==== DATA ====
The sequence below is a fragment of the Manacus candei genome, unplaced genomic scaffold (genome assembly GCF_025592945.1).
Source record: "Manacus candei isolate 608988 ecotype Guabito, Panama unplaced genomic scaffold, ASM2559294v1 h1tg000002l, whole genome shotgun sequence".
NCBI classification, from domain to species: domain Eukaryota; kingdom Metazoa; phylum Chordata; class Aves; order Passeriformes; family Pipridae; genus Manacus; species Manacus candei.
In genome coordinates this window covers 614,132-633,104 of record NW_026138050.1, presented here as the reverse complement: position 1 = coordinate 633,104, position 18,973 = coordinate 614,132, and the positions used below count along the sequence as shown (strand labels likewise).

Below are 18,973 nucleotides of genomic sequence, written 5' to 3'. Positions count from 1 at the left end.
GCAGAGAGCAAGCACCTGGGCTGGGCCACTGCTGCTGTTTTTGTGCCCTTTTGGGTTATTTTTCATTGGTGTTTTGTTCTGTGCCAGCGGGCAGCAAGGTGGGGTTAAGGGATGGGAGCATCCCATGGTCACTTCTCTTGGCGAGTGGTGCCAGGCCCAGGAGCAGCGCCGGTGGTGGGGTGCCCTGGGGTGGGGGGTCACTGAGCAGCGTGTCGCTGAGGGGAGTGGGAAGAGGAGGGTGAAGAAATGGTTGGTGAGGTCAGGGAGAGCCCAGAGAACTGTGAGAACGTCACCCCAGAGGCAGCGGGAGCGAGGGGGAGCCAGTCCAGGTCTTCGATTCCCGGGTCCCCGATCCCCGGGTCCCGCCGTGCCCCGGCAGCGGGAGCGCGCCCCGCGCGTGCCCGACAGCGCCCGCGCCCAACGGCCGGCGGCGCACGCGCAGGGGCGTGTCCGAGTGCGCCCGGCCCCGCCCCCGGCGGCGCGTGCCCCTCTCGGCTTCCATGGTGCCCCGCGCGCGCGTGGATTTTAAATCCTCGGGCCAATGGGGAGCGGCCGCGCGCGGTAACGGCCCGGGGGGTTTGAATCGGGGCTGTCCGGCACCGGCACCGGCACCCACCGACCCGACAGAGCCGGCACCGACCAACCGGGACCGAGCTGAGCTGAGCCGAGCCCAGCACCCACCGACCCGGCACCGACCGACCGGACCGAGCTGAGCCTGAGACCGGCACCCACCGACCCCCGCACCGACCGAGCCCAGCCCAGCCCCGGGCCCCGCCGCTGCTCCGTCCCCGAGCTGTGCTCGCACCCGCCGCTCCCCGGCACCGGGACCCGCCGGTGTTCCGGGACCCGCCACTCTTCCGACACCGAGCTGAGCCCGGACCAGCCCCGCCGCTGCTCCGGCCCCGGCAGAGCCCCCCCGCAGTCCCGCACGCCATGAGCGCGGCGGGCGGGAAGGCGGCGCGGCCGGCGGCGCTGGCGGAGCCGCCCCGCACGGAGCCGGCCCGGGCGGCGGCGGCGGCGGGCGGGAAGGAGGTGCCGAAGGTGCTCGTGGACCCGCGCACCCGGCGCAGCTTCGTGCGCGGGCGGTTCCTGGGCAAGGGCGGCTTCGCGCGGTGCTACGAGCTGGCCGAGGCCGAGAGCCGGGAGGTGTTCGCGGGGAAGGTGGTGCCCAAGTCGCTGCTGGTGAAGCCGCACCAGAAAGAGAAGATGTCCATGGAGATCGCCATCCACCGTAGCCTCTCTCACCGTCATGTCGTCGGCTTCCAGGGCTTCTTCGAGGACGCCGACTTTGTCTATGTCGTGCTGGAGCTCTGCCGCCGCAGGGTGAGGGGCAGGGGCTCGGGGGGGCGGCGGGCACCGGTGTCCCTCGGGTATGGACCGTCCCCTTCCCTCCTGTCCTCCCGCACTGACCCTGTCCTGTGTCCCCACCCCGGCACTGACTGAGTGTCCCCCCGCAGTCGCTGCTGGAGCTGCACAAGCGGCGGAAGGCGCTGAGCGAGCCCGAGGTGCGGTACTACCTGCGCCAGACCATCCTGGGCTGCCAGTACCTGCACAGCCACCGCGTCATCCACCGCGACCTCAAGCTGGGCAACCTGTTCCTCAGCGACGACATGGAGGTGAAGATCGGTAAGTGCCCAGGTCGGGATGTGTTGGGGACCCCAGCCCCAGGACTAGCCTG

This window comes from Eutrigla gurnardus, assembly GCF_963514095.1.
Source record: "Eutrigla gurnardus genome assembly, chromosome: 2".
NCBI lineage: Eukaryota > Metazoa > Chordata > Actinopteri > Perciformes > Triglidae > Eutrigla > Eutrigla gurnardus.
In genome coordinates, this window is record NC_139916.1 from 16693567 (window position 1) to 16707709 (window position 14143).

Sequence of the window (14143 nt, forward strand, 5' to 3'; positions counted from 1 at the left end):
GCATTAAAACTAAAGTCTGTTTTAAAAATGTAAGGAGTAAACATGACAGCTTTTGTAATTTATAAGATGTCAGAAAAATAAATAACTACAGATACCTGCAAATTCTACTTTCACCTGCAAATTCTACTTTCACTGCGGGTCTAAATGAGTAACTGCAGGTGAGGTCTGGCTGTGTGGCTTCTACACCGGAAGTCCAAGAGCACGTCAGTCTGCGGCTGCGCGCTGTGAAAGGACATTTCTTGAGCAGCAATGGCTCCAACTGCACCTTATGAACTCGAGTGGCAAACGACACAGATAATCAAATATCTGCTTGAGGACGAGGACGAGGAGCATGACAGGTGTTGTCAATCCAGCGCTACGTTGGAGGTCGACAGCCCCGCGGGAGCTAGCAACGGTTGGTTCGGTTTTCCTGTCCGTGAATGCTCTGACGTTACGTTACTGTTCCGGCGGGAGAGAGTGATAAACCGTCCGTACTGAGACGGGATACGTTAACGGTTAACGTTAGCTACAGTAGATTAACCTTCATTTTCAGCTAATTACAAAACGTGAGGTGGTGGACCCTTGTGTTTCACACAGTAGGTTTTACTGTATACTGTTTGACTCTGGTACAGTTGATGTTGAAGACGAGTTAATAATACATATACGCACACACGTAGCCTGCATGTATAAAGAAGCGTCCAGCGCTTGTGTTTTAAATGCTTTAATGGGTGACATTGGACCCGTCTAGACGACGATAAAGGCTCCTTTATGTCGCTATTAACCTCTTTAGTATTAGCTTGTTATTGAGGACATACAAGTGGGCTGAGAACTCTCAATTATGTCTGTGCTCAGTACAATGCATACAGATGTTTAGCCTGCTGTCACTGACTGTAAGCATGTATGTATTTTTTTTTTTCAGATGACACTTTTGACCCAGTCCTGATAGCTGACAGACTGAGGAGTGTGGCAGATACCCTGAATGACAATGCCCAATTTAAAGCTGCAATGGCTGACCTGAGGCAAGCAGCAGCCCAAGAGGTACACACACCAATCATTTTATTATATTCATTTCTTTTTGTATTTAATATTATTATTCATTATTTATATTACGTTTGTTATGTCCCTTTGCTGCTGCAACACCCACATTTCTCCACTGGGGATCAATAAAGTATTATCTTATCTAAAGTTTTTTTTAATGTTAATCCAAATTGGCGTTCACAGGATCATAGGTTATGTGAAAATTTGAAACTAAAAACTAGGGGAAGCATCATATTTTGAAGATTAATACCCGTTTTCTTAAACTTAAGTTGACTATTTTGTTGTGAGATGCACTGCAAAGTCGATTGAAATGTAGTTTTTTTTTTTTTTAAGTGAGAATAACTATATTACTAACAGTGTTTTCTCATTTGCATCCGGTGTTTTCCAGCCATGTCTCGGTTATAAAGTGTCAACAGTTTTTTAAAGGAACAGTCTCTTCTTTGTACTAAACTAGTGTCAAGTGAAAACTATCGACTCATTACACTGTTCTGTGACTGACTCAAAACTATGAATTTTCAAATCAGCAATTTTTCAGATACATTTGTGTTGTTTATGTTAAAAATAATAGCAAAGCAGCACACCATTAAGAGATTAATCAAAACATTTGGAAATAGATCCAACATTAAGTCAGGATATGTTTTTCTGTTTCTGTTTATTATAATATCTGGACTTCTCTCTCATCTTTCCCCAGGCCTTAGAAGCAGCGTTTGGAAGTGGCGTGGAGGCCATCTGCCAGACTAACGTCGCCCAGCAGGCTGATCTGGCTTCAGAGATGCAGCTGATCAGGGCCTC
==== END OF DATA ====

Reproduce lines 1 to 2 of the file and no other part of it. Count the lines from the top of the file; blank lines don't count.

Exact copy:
The sequence below is a fragment of the Manacus candei genome, unplaced genomic scaffold (genome assembly GCF_025592945.1).
Source record: "Manacus candei isolate 608988 ecotype Guabito, Panama unplaced genomic scaffold, ASM2559294v1 h1tg000002l, whole genome shotgun sequence".